Matt: I think the difference here is partly that many users (even if they are data rich) are much less interested in creating/curating data sets than they are in using them. We’ve seen humanities, CIS and engineering groups all derive huge benefits from well-curated third-party data. Getting those groups to create and share their own data too is tough without aligning the process with their academic objectives and the academic recognition system.
Ian: Has anyone cracked that problem in this space?
Matt: The Harvard Dataverse is an attractive platform which hosts data sets and generates benefits for both the contributors and the community as a whole by tracking/reporting which datasets are downloaded via a data DOI.
Ian: Which translates to recognisable impact in academe?
Matt: Absolutely, I had a data set which I was able to show had been downloaded more than 35’000 times. Thats significant impact.
Ian: So lets talk about the NetSci lab at Rutgers
Matt: This is a collaboration between a great team of leading academics in Communication, Information Science, and Journalism who are addressing a wider view of Human Networks interacting through Technological Networks as well as other contexts.
Ian: What is your current focus?
Matt: We are looking at systems of local information that feed/support their communities and how this intersects with the phenomena of misinformation. We’ve mapped the transition to more regional news structure and a steady decline in the production of quality local news (critical information, politics, education, disaster/safety) in favour of less substantial/serious content (sports, human interest etc) which, whilst potentially of interest, does little to support a local communities in more serious situations.
Ian: Do users simply live with less local content as a result?
Matt:In fact, this gap in local news coverage tends to increase the use of (local) social media such as Next Door and Facebook for new, where stories are largely unverified, not edited by a third party and, in some cases, anonymous. This leads to a greater risk that the information provided may be misinformation or even malicious.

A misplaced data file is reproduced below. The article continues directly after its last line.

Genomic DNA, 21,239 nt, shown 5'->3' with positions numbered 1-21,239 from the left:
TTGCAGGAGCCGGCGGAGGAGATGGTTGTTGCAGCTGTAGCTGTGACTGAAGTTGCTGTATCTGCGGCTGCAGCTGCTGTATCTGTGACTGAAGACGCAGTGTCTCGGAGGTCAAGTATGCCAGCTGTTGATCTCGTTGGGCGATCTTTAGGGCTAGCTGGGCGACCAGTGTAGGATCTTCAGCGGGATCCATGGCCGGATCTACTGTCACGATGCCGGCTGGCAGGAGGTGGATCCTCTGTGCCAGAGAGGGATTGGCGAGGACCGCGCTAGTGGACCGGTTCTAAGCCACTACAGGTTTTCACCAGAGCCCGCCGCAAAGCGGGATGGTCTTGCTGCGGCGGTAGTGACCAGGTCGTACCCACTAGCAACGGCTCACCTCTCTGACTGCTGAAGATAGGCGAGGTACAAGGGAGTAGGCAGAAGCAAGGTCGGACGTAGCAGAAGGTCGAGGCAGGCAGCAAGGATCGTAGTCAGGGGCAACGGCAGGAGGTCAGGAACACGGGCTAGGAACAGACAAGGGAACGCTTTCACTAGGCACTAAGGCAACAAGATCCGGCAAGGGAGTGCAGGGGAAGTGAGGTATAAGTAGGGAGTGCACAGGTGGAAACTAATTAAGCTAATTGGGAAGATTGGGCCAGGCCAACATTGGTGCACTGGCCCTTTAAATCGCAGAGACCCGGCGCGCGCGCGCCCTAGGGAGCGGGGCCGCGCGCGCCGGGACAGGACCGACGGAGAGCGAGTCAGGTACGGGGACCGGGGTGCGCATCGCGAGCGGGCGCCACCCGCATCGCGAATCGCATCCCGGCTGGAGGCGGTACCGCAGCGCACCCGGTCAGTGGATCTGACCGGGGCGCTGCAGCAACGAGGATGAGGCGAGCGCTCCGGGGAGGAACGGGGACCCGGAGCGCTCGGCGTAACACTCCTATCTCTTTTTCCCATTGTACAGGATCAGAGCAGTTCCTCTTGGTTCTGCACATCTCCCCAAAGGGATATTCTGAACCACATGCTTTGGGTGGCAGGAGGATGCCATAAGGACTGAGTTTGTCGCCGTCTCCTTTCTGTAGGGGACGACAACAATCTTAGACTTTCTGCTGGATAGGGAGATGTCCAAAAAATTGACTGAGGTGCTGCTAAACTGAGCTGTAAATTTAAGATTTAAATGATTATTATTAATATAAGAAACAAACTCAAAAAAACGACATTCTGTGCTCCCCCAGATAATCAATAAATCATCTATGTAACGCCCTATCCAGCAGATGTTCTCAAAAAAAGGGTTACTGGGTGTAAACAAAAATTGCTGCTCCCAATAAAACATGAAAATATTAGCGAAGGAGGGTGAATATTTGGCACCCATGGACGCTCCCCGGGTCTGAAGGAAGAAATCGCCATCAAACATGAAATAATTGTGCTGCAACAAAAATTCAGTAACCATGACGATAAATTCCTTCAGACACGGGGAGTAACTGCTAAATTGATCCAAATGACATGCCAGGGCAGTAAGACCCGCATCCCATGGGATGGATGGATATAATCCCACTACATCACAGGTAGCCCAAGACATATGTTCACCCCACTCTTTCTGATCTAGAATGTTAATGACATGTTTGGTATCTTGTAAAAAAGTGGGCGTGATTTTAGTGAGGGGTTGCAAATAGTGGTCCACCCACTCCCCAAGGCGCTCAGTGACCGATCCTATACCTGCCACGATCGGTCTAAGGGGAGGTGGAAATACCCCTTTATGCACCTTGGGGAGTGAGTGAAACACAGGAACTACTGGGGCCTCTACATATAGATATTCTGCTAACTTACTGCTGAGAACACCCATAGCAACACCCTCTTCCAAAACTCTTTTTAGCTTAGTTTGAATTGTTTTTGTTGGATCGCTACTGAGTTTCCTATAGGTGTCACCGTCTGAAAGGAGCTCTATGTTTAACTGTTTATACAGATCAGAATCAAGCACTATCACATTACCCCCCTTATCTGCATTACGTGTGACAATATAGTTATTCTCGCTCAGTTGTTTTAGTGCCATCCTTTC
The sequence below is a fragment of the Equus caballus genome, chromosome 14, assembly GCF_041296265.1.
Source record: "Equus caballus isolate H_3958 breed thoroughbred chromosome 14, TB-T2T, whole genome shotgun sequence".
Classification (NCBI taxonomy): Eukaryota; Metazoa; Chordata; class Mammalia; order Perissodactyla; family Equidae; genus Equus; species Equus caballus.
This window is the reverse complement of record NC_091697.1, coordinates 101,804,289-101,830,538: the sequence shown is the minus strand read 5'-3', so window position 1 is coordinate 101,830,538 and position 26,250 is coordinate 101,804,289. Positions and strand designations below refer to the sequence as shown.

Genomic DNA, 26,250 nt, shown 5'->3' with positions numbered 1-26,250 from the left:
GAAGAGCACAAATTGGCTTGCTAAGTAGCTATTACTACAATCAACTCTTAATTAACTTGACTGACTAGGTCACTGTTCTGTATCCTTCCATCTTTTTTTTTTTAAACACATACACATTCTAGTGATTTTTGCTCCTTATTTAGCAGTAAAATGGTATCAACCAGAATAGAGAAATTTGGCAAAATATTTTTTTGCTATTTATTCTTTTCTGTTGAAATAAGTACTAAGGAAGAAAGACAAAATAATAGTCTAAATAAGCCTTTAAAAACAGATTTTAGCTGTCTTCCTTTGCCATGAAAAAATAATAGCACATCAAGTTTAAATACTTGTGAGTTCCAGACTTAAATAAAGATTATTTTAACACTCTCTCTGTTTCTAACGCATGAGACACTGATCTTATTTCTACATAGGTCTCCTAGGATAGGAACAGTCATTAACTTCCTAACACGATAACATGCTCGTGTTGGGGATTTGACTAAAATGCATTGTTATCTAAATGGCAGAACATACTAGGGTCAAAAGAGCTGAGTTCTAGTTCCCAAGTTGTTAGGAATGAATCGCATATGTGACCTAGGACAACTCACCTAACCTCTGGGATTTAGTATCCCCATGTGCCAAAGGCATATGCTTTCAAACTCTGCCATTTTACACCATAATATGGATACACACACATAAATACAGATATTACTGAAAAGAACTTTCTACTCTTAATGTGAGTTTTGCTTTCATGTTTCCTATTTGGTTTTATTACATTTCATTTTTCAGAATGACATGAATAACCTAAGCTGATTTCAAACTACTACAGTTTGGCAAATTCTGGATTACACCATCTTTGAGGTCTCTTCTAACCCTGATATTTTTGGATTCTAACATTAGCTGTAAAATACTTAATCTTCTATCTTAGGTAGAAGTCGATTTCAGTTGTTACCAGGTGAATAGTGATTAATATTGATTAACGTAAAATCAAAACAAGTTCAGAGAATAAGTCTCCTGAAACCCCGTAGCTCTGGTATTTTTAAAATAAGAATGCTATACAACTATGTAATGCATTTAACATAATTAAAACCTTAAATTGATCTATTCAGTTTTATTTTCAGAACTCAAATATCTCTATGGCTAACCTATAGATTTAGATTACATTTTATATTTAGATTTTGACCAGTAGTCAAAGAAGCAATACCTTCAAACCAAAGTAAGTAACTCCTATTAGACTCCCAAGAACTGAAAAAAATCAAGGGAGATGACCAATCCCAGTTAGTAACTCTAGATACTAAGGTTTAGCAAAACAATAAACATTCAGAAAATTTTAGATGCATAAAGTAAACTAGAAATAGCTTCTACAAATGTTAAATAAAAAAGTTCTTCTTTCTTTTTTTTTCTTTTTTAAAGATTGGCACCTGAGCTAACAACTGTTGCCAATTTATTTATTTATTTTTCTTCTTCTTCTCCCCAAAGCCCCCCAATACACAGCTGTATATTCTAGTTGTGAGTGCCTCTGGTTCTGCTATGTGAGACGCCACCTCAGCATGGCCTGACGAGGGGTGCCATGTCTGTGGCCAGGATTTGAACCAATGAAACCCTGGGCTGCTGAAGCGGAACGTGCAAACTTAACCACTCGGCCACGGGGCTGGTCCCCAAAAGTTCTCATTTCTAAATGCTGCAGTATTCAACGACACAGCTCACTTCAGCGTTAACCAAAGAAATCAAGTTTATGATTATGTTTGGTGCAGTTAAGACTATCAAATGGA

Ian: How serious is the potential impact?
Matt: For example we have seen a troubling loss of local news connections between communities and infrastructure providers such that in the event of power outages in adverse weather events there is no longer a trusted independent local news source to disseminate news updates, timetables and disaster response information from the power company to the community but only what potentially poorly informed social media commentators may be saying. We are focused on better understanding the impact of the loss of a robust and trusted connection between physical systems and information systems.
Ian: What could be a potential response to address this disconnect?
Matt: We are considering the process of re-establishing a trust-based relationship between communities and service providers (industrial, government) via trusted intermediaries – a role that quality news/media organisations used to fill.
Ian: This sounds like really interesting work
Matt: We don’t believe we are even close to seeing the potential impact of mis-information – both inadvertent or even the weaponisation of (dis)information as it will continue to affect local and national news and our understanding of the truth.
Ian: Thanks for speaking to me today and welcome to the WSTNet.
The next Brave Conversation will take place on Thursday 20th July at Newspeak House in London.
Brave Conversations London 2023
This is our 22nd Brave Conversations event and our third in London.
At our first in 2018 we had only just launched Brave Conversations and our work with the Web Science Trust was gaining momentum.
Since that time we have been to many different places and spaces but the conversations remain the same – how can we help Humans become Smarter in a world stuffed full of smart technologies?
Brave Conversations London 2023 takes place within the maelstrom of the emergence of G-LLAMs – Gigantic Large Language Models (Tristan Harris and Aza Raskin, the AI Dilemma )
“The biggest threat facing humanity today is humanity in the age of the machines.” (Mo Gawdat)